Searching for details about the movie “Interstellar”.
Using the “related:” operator will list websites similar to a URL that is specified.
To limit search results to a single site, use the “site:” operator.
Searching for tech sites related to techradar.com.
To limit search results to a single source, you can do that with the “source:” operator.
Example: google pixel source:9to5mac
Searching for news about the Google Pixel published by 9to5Mac.
How to Use Google Search Operators for SEO
Check Indexed Pages
To get a good glimpse of what pages are indexed for a website, use the site search operator.
The search above is looking at the different indexed pages for our site. What’s great about this view is you could see pages that shouldn’t be indexed or find areas in which pages should be indexed. Are noindex tags set incorrectly? Should pages have a noindex set?
To take this further, you can look at indexed pages for specific subfolders or subdomains of your site by adding in the “inurl” operator.
The search string is looking at the learn section of our site to show us which pages are on Google’s SERPs.
Spot Non-Secure Pages
Using a simple “site” operator search excluding any instance of https will show any indexed URLs that aren’t secure.
Google has stated that security is one of their top priorities. With this, they’ve added HTTPS as a ranking signal to award sites for heading in this direction.
This shouldn’t be a problem if you have HTTPS set up correctly and redirects in place.
Find Copied Content
To find copied content on Google, the exact-match search will come in handy. Take a portion of your post or page and throw double quotes around that in Google to see if anyone is using your content.
If you find someone stealing your content, reach out to the offending site and provide a link to the original content. Going further with reaching out to the web host, filing a DMCA complaint, and onboarding a takedown service are things to consider depending on the severity of the stolen content.
Sometimes, you’ll notice it’s just a poorly built website scraping content with bots which will likely already be dismissed by search engines. But if you notice a publisher that looks reputable and is ranking with copying your content, taking the appropriate actions briefly mentioned above would be advised.
This is a quick way to look for copied content, but there are more robust tools out there that specialize in finding stolen content like Copyscape.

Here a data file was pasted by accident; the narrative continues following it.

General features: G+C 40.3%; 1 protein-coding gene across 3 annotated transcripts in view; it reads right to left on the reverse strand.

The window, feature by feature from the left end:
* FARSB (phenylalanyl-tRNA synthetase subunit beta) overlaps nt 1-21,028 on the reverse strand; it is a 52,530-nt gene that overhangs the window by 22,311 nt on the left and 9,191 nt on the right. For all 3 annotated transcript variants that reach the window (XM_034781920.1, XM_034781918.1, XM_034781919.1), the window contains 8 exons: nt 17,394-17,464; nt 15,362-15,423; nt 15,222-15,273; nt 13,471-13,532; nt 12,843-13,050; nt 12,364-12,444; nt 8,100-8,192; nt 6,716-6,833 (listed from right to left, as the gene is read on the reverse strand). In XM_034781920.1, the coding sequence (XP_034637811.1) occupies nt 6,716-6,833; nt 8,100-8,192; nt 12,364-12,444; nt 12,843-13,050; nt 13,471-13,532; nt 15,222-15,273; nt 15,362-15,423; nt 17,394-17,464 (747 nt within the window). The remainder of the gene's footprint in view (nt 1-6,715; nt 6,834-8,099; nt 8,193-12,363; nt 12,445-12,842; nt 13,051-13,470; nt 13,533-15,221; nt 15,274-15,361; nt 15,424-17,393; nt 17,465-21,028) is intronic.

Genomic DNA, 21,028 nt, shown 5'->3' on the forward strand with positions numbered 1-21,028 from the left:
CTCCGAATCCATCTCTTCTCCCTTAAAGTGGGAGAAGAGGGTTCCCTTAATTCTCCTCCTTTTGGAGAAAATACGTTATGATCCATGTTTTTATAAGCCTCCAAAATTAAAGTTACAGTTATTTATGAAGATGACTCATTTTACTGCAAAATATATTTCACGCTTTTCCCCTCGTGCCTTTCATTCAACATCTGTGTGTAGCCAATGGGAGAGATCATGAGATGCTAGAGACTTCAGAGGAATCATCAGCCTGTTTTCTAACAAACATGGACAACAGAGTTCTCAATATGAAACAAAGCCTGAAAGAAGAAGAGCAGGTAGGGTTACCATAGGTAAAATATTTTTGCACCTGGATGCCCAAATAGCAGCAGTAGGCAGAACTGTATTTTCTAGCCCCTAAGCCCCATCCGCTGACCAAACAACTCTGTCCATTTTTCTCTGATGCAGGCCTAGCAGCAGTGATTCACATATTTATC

Find Internal Duplicate Content
Similar to the previous use case of finding copied/stolen content, you can use Google to find internal duplicate content.
To do that, just put the section of content you’re trying to investigate as duplicative and combine both the exact-match search operator with the site search operator.
site: genericmarketing.org “Sentence to find across the site here.“
Find Internal Linking Opportunities
Just like finding internal duplicate content, you can use the same search operators to find internal linking opportunities.
Look for exact match anchor text to link to your posts.
Using these search operators can help fuel your internal linking strategy and improve your overall site architecture. There is true power in building quality internal links across your site, so don’t skip over this.
Prospect Link Building Opportunities
There are so many ways that search operators can be used to prospect link building opportunities. Link builders often rely heavily on using search operators to find relevant blogs to promote shareable assets to.
Some of our favorite search operators for prospecting link placements include:
Finding blogs targeting specific topics
To find blogs to pitch for your promotable assets, use the inurl search operator with your topic.
In this example, you’ll see a number of different blogs focused around the topic of cryptocurrency. You’ll need to dive a little bit deeper to find out if they are a good fit, but this will help pull your initial list of URLs to filter through.
Finding resource pages for broken link building
Similar to finding blogs, you can use the inurl search operator to find resource pages which is a great fit for broken link building. Run a broken link checking tool (several chrome extensions are available) and let the webmaster know they have a broken link then pitch your new resource link as well.
In this Google search, you’ll see a number of different resource pages that compile various links and resources around the topic of cryptocurrency. For resource pages, oftentimes there will be some sort of disclaimer on the page informing you how to (or why not to) pitch your relevant content.
Finding sites that share infographics
If you have an infographic that you’re trying to share with others, you’ll want to find websites that post similar content. Using inurl and intitle with an OR condition will help you find websites sharing these.
In the SERP screenshot, you’ll notice a few options that may be a good website to reach out to. If you poke through a website and notice they are only sharing their own infographics, it won’t be a good fit. But if you’re seeing different sources for the infographics shared, that’s a good sign you can pitch that type of resource to them.
When it comes to link building, using search operators will be one of your best friends. Play around with them and be creative to find the best prospects for outreach.
Search operators are a great way to level up your Googling game and is a must know for every SEO. With the many different things you can accomplish with them, picking up the basics like inurl, site, and exact-match searching will enhance your day to day tasks.
- Advanced Google search operators can enhance your use of Google as a tool for research, optimization, and audits.
- You can do things like check indexed pages, spot non-secure pages, find internal linking opportunities and more with search operators.
- When it comes to link building, search operators are a powerful addition to your toolset.